by Mike Stark, partner at Consolidation Partners
The Partnership Roll-Up™ strategy can be used to assist privately held companies in growing during the current economic environment as well as preparing for a business transition plan that will provide significantly greater value and multiple liquidity options for the owner(s).
In summary, a formal cooperative relationship is formed among geographically diverse, non-competing companies from the same industry and/or with complementary companies supporting the same industry. In phase one, the independent companies form an umbrella LLC and align their sales and procurement processes. In phase two, they consolidate their companies in a tax free merger, eliminate redundant overhead and engage an investor to fund additional acquisitions or provide a partial liquidity event for the owners. In the final phase, the company has several options, seek a strategic buyer/investor to acquire all of the LLC or to provide funds to facilitate an exit for some of the owners, or keep it private; all determined by the Board of Directors, not an outside investor.
The value in this unique Partnership Roll-Up™ strategy is that the companies, while remaining independent, collaborate to share best practices and focus on growing revenue, improving efficiencies and expanding their market presence, thereby increasing the value of the member companies in an economy that is challenging on all sides. Moreover, the owners gain additional value by remaining engaged until the end liquidity event when the capital markets improve. The economic benefits of the model are compelling, and the utility of this model in today’s environment (no capital required; scale up rapidly during the downturn; emerge larger and more profitable, and trade at a superior multiple when the market returns to normal) is even more compelling.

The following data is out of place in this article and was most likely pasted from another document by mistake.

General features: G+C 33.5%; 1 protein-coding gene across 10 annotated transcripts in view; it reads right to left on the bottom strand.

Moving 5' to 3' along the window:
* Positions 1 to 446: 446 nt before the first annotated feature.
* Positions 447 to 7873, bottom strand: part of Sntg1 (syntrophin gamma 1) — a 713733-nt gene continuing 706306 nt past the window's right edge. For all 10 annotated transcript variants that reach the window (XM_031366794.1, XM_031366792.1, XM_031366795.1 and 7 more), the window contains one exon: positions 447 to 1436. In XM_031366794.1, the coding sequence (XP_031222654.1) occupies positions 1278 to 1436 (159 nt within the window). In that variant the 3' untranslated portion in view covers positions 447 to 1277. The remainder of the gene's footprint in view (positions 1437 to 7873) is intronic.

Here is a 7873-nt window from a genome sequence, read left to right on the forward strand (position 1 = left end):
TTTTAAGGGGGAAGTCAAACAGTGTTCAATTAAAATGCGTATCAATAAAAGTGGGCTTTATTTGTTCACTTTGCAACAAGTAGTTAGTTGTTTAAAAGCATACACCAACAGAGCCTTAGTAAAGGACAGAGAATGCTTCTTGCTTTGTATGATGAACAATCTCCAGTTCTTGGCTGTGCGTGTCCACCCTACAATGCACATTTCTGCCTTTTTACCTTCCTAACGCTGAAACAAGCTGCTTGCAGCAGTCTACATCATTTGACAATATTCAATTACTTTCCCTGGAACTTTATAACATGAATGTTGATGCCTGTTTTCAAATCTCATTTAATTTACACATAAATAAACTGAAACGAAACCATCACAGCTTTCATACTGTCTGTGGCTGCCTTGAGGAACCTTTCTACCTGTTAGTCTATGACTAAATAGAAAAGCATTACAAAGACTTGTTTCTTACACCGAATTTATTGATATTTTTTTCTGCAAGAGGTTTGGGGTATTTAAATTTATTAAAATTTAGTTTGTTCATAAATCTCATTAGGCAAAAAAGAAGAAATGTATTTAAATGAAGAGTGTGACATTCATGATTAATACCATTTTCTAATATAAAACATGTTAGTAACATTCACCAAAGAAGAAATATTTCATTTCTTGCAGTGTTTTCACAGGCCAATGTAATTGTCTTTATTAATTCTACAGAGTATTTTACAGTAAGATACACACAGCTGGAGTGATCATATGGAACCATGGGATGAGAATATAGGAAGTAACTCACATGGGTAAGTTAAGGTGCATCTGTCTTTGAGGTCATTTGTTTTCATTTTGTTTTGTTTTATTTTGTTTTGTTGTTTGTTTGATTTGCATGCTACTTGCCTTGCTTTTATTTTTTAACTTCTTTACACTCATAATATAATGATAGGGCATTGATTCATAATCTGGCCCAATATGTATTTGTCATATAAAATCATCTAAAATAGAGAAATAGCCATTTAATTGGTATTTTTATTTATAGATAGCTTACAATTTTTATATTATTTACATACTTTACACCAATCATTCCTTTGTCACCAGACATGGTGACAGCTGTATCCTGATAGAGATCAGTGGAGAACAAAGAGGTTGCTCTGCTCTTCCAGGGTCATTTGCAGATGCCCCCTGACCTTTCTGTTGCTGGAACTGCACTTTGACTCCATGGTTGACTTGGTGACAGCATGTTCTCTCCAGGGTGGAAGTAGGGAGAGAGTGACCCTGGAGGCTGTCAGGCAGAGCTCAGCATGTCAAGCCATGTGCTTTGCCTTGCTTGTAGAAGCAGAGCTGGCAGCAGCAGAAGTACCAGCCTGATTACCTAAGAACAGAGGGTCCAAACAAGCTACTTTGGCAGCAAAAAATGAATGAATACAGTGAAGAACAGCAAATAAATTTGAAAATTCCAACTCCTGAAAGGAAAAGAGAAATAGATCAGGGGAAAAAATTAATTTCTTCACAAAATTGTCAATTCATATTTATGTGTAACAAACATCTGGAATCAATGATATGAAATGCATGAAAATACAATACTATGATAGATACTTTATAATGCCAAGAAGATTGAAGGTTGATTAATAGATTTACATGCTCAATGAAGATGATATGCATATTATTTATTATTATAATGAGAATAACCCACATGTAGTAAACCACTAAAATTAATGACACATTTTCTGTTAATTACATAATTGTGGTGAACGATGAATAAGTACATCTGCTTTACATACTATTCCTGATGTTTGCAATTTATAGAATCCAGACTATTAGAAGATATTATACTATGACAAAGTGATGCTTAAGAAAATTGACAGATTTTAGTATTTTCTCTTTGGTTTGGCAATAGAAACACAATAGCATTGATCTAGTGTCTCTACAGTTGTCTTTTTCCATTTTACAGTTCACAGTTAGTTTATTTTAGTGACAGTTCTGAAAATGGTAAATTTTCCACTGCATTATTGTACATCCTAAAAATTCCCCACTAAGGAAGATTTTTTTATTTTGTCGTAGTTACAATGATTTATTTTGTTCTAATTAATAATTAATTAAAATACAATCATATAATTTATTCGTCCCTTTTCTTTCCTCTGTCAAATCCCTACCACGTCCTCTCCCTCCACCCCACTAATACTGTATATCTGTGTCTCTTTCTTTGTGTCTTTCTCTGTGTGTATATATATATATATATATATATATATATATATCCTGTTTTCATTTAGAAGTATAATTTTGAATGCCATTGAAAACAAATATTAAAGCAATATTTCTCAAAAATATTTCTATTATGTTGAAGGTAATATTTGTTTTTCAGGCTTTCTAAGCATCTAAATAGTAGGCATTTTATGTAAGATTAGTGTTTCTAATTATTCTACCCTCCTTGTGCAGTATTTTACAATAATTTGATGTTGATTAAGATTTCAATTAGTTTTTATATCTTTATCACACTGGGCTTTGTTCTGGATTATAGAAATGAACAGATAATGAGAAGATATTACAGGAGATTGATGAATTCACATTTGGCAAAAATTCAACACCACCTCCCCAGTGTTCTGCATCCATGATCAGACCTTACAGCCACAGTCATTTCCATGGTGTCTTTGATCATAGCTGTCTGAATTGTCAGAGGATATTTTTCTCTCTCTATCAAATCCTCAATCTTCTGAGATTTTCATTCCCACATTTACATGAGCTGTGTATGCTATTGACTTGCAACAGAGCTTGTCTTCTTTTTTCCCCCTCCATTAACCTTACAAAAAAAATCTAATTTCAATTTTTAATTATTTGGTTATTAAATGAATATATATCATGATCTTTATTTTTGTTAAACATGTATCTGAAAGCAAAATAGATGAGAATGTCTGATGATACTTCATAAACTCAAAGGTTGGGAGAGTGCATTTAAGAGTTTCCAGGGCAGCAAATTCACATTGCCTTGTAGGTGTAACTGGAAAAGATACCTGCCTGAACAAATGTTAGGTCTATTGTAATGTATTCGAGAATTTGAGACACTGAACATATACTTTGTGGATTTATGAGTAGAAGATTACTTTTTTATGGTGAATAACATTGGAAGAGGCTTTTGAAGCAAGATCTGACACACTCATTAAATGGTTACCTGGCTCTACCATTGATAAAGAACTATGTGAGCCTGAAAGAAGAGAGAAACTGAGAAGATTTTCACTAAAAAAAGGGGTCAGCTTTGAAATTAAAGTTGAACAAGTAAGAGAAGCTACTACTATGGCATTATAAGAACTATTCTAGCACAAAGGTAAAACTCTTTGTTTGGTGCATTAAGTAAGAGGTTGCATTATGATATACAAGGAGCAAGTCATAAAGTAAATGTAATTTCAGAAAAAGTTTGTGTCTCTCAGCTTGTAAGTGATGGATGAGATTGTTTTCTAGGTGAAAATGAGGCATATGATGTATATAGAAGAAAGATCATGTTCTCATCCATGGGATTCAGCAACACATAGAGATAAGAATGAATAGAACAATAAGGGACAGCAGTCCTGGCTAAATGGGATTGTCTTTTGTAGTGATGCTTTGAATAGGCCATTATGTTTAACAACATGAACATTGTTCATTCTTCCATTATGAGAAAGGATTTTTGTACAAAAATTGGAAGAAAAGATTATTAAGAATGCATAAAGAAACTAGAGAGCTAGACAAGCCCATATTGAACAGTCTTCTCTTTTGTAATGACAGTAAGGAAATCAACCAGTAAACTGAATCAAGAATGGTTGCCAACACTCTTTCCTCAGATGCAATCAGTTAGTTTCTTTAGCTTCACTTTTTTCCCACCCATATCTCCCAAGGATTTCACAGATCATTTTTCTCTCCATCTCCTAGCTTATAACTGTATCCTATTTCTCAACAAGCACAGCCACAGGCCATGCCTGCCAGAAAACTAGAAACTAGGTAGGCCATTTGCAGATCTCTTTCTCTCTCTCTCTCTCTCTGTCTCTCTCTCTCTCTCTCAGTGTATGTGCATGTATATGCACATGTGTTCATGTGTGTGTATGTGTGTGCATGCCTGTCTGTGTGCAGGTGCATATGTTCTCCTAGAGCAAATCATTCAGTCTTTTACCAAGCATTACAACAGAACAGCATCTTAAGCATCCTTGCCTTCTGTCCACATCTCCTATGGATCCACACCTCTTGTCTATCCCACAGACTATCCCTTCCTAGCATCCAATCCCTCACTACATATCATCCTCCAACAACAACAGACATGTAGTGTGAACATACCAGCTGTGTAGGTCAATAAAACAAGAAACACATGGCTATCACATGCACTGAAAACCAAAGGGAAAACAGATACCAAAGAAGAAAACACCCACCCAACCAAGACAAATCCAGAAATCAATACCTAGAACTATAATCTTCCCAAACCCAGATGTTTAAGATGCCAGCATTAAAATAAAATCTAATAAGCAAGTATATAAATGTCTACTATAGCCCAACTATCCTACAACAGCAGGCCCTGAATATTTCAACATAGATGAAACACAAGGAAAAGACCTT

A case study that models this is Advantage Sales and Marketing (ASM), a food brokerage that started as a $10M organization. After using this unique process and rolling up with 16 other similar organizations over four years, ASM sold a 75% interest to Allied Capital in a transaction valued at 5.5x EBITDA ($268m). Less two years later, ASM sold again for $1.05B or 9x EBITDA, resulting in a 7x ROI for Allied and the ASM member-owners. ASM sold again in December 2010 for $1.89B.
For more information, please contact Mike Stark at email@example.com
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